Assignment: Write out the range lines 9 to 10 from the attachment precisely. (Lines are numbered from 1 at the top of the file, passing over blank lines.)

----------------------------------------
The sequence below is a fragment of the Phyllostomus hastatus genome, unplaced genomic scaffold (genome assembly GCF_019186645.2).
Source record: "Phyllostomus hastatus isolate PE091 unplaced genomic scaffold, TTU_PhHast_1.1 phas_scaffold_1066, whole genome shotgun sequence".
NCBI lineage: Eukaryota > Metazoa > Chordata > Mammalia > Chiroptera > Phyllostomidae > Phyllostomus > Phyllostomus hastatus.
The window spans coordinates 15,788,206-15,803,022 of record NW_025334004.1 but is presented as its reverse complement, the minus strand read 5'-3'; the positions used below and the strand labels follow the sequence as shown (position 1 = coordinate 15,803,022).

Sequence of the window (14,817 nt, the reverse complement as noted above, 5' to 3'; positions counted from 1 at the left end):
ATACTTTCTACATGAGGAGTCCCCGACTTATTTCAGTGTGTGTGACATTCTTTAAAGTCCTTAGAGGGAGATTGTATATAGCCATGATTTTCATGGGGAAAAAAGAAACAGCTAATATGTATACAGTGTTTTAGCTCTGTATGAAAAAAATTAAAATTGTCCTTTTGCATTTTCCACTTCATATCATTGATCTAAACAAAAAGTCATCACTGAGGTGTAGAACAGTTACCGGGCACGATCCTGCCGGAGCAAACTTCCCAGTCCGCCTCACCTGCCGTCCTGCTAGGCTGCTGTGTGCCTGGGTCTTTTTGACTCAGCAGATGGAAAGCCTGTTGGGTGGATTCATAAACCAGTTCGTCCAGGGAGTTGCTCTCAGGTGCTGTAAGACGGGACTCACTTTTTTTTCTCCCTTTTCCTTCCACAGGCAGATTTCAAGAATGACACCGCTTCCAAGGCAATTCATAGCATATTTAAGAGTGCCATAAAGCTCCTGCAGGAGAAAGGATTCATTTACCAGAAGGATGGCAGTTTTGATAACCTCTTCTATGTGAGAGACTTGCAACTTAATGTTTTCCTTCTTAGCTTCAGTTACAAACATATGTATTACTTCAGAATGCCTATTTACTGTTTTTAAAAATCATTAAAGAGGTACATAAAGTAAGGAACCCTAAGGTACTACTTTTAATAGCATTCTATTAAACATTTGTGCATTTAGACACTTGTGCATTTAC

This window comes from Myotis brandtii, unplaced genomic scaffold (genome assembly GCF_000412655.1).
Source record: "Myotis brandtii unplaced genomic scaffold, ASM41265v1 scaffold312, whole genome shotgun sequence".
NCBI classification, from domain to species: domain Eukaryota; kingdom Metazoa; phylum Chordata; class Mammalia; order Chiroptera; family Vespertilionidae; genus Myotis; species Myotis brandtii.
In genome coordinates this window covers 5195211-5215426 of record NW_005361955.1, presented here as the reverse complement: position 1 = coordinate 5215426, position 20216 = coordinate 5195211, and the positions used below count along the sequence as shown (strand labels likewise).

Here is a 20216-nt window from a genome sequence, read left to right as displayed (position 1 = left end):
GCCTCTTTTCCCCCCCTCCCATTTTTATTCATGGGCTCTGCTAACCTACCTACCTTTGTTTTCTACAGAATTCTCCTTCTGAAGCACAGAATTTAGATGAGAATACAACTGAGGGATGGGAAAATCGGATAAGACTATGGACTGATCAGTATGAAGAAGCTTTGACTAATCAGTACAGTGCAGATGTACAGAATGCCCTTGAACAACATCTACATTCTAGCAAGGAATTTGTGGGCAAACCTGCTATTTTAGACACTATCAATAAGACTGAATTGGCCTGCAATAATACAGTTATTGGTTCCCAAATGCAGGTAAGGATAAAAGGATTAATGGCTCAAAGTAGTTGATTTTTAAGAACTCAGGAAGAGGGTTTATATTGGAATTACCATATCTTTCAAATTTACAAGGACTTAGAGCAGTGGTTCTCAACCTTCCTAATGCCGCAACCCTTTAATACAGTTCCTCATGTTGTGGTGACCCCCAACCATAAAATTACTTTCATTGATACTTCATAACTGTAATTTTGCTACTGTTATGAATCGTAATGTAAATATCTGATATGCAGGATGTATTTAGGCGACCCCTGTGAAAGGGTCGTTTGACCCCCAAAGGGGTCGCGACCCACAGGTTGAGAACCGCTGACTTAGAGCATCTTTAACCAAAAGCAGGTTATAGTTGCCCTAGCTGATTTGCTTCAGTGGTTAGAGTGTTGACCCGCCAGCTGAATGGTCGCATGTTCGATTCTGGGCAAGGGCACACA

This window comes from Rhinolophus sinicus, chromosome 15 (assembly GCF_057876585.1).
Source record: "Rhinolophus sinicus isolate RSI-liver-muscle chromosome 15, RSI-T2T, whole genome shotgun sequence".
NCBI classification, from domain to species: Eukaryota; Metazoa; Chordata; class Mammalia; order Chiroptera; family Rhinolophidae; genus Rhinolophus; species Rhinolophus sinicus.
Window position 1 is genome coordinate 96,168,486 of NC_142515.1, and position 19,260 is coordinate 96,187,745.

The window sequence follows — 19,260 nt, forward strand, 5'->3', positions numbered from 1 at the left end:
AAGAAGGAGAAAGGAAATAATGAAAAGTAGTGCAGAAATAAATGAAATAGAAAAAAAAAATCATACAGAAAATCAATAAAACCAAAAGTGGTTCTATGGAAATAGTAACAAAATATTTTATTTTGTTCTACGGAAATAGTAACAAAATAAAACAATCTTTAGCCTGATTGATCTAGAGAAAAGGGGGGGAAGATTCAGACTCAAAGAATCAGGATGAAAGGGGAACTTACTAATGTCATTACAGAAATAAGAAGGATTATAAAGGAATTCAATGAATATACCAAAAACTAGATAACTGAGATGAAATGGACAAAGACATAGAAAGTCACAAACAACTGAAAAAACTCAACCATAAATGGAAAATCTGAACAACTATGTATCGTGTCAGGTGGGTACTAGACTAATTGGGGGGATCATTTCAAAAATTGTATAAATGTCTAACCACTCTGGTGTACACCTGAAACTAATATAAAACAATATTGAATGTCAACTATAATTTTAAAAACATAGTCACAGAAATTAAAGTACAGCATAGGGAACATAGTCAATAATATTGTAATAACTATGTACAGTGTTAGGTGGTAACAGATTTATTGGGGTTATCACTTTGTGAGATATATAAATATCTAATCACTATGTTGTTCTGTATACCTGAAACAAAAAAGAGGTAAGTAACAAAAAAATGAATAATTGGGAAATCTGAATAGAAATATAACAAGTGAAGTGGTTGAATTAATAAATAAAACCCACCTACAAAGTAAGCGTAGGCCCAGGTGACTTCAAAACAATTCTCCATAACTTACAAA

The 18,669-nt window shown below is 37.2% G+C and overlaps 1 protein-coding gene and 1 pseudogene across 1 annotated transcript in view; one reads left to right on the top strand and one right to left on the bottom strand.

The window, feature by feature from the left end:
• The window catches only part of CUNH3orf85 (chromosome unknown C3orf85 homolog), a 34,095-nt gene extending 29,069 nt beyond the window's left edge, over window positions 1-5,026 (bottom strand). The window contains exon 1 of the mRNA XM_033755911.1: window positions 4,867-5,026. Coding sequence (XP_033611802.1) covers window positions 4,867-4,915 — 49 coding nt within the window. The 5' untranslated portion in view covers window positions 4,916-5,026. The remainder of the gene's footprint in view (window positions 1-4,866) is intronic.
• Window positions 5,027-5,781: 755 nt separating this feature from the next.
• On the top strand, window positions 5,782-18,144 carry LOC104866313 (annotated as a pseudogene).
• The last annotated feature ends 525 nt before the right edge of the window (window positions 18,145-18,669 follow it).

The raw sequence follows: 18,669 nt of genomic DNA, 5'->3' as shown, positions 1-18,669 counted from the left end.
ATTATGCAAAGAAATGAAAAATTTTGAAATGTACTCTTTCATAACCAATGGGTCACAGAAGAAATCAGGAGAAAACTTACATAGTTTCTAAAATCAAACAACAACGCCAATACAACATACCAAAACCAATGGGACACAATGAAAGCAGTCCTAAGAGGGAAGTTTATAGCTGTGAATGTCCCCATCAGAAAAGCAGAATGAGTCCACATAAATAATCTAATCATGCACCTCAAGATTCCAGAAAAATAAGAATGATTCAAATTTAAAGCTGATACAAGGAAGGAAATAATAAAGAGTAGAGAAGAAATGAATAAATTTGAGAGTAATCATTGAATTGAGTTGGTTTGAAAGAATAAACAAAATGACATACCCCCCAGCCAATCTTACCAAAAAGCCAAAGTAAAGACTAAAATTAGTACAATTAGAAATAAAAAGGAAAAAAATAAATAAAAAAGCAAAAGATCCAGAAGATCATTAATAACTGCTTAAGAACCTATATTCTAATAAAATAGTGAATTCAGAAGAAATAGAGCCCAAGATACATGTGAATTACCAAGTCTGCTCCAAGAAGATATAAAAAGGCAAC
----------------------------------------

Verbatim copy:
NCBI classification, from domain to species: domain Eukaryota; kingdom Metazoa; phylum Chordata; class Mammalia; order Chiroptera; family Vespertilionidae; genus Myotis; species Myotis brandtii.
In genome coordinates this window covers 5195211-5215426 of record NW_005361955.1, presented here as the reverse complement: position 1 = coordinate 5215426, position 20216 = coordinate 5195211, and the positions used below count along the sequence as shown (strand labels likewise).